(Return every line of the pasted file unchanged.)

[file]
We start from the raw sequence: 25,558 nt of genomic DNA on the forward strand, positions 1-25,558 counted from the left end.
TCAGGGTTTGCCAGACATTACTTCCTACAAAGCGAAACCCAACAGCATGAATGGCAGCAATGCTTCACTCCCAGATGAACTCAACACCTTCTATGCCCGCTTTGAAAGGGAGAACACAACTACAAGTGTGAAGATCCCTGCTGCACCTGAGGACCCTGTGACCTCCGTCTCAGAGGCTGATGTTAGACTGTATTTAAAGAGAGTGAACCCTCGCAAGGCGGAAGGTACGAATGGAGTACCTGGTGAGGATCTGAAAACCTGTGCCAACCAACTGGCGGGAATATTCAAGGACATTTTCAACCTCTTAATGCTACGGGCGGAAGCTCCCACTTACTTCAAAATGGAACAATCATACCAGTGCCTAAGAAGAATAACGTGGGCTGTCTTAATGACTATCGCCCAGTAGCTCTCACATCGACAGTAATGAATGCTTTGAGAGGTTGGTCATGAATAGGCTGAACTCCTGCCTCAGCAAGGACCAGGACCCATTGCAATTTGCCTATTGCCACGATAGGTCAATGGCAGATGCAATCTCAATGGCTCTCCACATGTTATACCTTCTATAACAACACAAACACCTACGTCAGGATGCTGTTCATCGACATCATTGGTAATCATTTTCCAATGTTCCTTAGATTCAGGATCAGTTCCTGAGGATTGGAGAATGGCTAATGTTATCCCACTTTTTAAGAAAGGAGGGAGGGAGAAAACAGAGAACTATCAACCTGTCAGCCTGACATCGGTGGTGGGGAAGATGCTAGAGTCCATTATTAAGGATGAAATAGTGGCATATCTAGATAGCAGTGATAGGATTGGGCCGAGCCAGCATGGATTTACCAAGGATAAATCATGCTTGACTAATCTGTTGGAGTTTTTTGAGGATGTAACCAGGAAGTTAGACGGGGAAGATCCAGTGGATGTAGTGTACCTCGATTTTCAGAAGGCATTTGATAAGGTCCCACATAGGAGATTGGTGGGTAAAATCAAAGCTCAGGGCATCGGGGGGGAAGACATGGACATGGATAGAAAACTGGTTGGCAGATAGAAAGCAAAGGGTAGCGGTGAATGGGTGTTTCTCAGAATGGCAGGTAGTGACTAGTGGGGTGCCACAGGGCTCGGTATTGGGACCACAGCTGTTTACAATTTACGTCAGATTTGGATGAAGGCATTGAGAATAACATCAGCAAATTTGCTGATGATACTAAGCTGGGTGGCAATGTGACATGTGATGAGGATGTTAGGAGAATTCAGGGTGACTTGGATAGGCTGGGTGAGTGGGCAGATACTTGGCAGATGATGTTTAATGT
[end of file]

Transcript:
We start from the raw sequence: 25,558 nt of genomic DNA on the forward strand, positions 1-25,558 counted from the left end.
TCAGGGTTTGCCAGACATTACTTCCTACAAAGCGAAACCCAACAGCATGAATGGCAGCAATGCTTCACTCCCAGATGAACTCAACACCTTCTATGCCCGCTTTGAAAGGGAGAACACAACTACAAGTGTGAAGATCCCTGCTGCACCTGAGGACCCTGTGACCTCCGTCTCAGAGGCTGATGTTAGACTGTATTTAAAGAGAGTGAACCCTCGCAAGGCGGAAGGTACGAATGGAGTACCTGGTGAGGATCTGAAAACCTGTGCCAACCAACTGGCGGGAATATTCAAGGACATTTTCAACCTCTTAATGCTACGGGCGGAAGCTCCCACTTACTTCAAAATGGAACAATCATACCAGTGCCTAAGAAGAATAACGTGGGCTGTCTTAATGACTATCGCCCAGTAGCTCTCACATCGACAGTAATGAATGCTTTGAGAGGTTGGTCATGAATAGGCTGAACTCCTGCCTCAGCAAGGACCAGGACCCATTGCAATTTGCCTATTGCCACGATAGGTCAATGGCAGATGCAATCTCAATGGCTCTCCACATGTTATACCTTCTATAACAACACAAACACCTACGTCAGGATGCTGTTCATCGACATCATTGGTAATCATTTTCCAATGTTCCTTAGATTCAGGATCAGTTCCTGAGGATTGGAGAATGGCTAATGTTATCCCACTTTTTAAGAAAGGAGGGAGGGAGAAAACAGAGAACTATCAACCTGTCAGCCTGACATCGGTGGTGGGGAAGATGCTAGAGTCCATTATTAAGGATGAAATAGTGGCATATCTAGATAGCAGTGATAGGATTGGGCCGAGCCAGCATGGATTTACCAAGGATAAATCATGCTTGACTAATCTGTTGGAGTTTTTTGAGGATGTAACCAGGAAGTTAGACGGGGAAGATCCAGTGGATGTAGTGTACCTCGATTTTCAGAAGGCATTTGATAAGGTCCCACATAGGAGATTGGTGGGTAAAATCAAAGCTCAGGGCATCGGGGGGGAAGACATGGACATGGATAGAAAACTGGTTGGCAGATAGAAAGCAAAGGGTAGCGGTGAATGGGTGTTTCTCAGAATGGCAGGTAGTGACTAGTGGGGTGCCACAGGGCTCGGTATTGGGACCACAGCTGTTTACAATTTACGTCAGATTTGGATGAAGGCATTGAGAATAACATCAGCAAATTTGCTGATGATACTAAGCTGGGTGGCAATGTGACATGTGATGAGGATGTTAGGAGAATTCAGGGTGACTTGGATAGGCTGGGTGAGTGGGCAGATACTTGGCAGATGATGTTTAATGT